Joy begins with a blitz of various elements. It opens with a title card that claims that the movie is inspired by the true stories of daring women, with one in particular. It then moves on to a scene that turns out to be a confrontation that takes place in a soap opera. It then moves on to the main story, accompanied by the narration of the main character’s grandmother. Joy (Jennifer Lawrence) is first introduced as a child with big dreams and a knack for making things with her hands. Fast-forward to adulthood, and Joy is struggling to keep herself afloat amongst the various problems that her family brings her.
Her ex-husband (Edgar Ramirez) is living in the basement of the house, still trying to find success as a singer. Her mother (Virginia Madsen) spends all day in bed watching soaps. Her father (Robert De Niro) has just been dumped on her after his second marriage falls apart. Joy struggles to balance work with taking care of her kids and dealing with the various conflicts around the home. She then decides that she’s had enough of this dead-end life, and risks everything on an invention. She invents a self-wringing mop that could be her ticket out of all her problems. But the path to success is littered with obstacles, and there are times where it feels like even her own family doesn’t want Joy to succeed.
Joy is a movie that never seems to hit its stride. Or at least, it doesn’t really know what its stride is supposed to be. It tries many things, its opening minutes already a burst of possibly interesting ideas: the stilted, glamorous unreality presented in soap operas, charming voiceover narration, and more than a handful of subplots for the many characters in this film. But the film never really commits to any of them, and it feels like it’s drifting aimless through various, disconnected portion of this one person’s life. Joy feels like a first draft, the movie bursting at the seams with fun ideas but totally incoherent.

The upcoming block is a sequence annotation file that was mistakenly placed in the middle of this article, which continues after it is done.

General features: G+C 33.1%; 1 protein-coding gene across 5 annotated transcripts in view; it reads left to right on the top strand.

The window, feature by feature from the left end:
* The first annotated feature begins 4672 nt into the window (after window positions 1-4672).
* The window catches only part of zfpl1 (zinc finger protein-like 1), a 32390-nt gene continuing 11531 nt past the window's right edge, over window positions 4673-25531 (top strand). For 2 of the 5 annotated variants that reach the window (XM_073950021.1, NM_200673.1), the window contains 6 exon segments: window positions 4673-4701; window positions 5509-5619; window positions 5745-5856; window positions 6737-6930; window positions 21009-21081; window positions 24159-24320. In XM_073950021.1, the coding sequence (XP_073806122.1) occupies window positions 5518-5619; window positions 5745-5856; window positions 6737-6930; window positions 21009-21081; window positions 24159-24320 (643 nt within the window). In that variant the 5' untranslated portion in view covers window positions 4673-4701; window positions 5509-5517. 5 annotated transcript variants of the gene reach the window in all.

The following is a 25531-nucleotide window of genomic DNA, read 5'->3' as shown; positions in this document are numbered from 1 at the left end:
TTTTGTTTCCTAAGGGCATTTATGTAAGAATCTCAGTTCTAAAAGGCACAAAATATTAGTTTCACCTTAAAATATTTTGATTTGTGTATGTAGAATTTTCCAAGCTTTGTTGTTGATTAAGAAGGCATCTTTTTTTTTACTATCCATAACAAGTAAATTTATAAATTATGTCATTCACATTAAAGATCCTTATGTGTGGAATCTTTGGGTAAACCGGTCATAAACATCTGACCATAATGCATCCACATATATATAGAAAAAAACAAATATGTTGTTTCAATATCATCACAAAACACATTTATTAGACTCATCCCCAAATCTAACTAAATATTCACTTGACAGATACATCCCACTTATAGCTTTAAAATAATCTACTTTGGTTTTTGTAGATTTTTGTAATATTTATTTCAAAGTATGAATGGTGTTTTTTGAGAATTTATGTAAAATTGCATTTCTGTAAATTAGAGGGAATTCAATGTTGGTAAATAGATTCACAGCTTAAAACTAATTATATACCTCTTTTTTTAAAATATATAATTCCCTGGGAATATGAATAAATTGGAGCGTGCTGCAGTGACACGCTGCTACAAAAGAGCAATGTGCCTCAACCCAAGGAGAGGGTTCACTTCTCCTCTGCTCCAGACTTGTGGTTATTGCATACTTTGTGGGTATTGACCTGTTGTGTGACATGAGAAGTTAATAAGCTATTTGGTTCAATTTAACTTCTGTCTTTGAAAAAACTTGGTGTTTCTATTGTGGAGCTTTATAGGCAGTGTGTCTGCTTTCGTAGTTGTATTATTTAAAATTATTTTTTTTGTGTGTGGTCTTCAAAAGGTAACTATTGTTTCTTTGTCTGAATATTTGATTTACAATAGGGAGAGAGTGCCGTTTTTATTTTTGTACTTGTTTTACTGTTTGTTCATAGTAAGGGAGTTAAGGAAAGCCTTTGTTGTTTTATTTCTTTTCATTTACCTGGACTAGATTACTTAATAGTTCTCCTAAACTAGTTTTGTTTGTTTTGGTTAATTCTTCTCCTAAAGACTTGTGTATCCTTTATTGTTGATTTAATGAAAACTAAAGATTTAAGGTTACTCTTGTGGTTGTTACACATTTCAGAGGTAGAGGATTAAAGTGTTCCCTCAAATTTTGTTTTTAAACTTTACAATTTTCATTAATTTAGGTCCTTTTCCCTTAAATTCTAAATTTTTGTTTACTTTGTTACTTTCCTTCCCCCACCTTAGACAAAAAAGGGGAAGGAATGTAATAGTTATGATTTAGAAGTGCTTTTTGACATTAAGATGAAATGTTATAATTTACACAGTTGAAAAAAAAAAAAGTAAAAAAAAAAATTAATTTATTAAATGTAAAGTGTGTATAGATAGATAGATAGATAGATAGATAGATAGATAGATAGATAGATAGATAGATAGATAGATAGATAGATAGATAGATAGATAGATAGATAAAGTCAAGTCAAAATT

The movie is really good at depicting the mess that overwhelms the main character, but lacks the follow through to turn that mess into something more. It sets up a lot of problems but hardly resolves any. This would not be a problem if the movie exhibited a deeper understand of the character in the middle of this mess, but it doesn’t delve too much into who she really is. Joy stands as a strange, abstract figure in this movie, the film weirdly more interested in all the stuff surrounding her. Joy gets to solve everything, but it’s tough to tell how or why. There comes a point when the film, struggling to bring things to a thematic close, seems to just have another character awkwardly spell out all the woes the main character is facing. Then the film basically stumbles into a resolution.
Taken in isolation, a lot of bits in this movie are pretty entertaining. It does feel like the film could any of its component parts and expand them into their own individual features. But as it stands, it all feels a little disjointed. To its credit, the film is kind of gripping in construction, in spite of a few technical glitches in the camera work. And the performances always keep things watchable. Jennifer Lawrence is probably a decade too young for this role, but the actress is always fun to watch. The cast as a whole is a treat, even if the material is strictly two-dimensional.
Joy is deeply unsatisfying. It just feels too messy, too undercooked. It is a character sketch at best, a first run at adapting the life of a remarkable woman into film. But it hasn’t been developed into something cohesive yet. The film is certainly not without its pleasures, the sheer personality of its director and its cast ensuring that there’s something worth seeing in there. But as a whole, it just feels like one big disappointing mess.